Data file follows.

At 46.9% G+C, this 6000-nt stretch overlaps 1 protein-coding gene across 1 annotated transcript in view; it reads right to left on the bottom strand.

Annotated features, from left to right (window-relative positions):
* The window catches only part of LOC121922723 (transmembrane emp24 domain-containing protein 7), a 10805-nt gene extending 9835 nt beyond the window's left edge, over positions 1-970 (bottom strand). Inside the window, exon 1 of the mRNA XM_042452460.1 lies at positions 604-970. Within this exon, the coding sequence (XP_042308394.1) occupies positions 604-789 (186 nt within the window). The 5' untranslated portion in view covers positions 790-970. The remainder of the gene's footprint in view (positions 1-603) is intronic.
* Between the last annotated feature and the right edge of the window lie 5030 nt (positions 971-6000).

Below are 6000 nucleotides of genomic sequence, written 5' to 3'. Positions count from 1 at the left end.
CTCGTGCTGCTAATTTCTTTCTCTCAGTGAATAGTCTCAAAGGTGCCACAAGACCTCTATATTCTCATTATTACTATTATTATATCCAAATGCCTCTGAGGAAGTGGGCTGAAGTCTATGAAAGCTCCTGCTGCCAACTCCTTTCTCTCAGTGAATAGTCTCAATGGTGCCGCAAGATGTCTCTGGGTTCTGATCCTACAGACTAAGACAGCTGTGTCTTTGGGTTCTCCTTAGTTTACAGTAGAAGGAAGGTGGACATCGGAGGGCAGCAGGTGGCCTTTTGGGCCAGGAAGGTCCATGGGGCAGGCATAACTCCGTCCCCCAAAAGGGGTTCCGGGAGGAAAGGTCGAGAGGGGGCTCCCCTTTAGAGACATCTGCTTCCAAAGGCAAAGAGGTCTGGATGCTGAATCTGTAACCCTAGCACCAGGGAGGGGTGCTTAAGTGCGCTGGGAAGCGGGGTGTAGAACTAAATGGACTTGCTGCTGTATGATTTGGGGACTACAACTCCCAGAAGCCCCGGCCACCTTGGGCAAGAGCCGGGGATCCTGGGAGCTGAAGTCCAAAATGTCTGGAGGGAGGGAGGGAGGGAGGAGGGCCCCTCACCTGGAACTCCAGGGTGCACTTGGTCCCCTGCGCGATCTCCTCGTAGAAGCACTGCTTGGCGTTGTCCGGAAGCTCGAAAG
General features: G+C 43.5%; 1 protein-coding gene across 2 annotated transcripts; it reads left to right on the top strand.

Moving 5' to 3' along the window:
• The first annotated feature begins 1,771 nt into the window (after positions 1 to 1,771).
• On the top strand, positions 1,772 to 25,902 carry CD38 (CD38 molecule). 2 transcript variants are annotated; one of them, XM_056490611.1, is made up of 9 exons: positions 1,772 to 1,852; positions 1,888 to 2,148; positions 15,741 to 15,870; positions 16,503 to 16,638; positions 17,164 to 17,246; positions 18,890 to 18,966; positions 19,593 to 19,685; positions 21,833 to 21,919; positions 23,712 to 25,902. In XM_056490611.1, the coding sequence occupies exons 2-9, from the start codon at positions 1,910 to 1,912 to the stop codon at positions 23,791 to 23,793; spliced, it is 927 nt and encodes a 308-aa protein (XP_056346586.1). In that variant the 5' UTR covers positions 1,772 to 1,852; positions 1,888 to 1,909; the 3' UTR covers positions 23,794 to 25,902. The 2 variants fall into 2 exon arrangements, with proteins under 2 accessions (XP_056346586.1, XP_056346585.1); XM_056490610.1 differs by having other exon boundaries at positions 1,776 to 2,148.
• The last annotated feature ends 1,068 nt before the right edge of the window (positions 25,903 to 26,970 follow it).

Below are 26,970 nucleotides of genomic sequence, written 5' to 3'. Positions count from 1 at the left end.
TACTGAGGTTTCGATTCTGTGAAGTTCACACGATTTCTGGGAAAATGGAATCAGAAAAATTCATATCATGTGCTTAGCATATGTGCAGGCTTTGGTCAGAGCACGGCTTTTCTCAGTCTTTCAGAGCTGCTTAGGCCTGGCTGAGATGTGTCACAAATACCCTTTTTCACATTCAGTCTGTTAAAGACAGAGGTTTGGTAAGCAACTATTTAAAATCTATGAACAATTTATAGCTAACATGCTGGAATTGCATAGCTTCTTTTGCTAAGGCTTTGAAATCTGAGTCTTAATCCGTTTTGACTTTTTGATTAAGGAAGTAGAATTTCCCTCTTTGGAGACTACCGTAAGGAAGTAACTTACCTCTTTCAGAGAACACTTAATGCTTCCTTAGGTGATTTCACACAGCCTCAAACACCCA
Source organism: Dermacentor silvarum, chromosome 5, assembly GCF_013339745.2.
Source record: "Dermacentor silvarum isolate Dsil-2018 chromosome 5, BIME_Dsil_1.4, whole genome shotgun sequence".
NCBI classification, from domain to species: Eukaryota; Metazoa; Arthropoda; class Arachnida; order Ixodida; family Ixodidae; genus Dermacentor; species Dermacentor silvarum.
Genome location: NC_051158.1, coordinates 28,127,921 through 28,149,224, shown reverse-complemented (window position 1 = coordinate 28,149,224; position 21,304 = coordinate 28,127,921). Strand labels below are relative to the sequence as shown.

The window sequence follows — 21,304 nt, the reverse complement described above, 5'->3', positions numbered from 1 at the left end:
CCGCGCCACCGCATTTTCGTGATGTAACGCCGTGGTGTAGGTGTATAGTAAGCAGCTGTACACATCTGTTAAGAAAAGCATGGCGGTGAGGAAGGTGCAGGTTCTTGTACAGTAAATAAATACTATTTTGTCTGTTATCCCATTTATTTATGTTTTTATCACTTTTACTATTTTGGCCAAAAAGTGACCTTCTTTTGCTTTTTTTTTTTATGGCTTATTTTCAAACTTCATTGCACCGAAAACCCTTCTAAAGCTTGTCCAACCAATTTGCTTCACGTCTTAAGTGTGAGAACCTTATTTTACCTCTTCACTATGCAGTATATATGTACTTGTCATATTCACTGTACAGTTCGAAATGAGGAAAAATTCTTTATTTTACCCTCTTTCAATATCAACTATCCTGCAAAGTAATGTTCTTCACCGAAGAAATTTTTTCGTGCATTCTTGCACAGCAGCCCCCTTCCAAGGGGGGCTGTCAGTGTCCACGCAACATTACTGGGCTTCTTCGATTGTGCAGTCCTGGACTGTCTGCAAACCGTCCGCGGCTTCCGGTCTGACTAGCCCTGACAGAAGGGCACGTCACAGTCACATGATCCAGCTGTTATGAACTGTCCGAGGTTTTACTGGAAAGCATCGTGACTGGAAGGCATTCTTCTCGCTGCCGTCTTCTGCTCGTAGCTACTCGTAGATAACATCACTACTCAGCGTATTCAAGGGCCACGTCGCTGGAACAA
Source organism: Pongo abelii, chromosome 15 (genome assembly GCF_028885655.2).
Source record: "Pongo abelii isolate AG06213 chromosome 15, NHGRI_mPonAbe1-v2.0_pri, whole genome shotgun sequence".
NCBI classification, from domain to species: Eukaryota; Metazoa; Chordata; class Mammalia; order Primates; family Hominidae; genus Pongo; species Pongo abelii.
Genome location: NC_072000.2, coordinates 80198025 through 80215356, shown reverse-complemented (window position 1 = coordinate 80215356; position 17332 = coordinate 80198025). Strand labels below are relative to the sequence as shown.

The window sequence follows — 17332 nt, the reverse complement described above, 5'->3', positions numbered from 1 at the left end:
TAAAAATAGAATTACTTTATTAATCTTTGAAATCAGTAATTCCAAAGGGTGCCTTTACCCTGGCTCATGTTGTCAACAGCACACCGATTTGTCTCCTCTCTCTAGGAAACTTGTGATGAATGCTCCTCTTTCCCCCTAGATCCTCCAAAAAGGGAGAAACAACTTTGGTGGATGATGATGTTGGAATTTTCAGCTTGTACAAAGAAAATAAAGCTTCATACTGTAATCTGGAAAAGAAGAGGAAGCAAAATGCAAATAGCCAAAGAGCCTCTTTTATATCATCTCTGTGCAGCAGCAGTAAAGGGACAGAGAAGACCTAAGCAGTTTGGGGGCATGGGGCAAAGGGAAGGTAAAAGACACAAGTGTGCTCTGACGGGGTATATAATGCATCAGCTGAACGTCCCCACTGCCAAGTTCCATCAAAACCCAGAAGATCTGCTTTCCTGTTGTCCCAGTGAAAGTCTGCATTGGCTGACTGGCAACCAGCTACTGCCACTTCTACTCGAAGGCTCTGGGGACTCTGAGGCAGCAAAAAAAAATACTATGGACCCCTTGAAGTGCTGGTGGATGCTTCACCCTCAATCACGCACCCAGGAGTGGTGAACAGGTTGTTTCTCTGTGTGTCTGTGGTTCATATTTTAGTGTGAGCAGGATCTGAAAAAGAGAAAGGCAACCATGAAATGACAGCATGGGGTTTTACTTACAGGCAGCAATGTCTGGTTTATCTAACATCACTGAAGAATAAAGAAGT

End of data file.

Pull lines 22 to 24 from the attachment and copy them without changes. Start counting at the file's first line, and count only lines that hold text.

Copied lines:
NCBI classification, from domain to species: Eukaryota; Metazoa; Chordata; class Mammalia; order Primates; family Hominidae; genus Pongo; species Pongo abelii.
Genome location: NC_072000.2, coordinates 80198025 through 80215356, shown reverse-complemented (window position 1 = coordinate 80215356; position 17332 = coordinate 80198025). Strand labels below are relative to the sequence as shown.

The window sequence follows — 17332 nt, the reverse complement described above, 5'->3', positions numbered from 1 at the left end: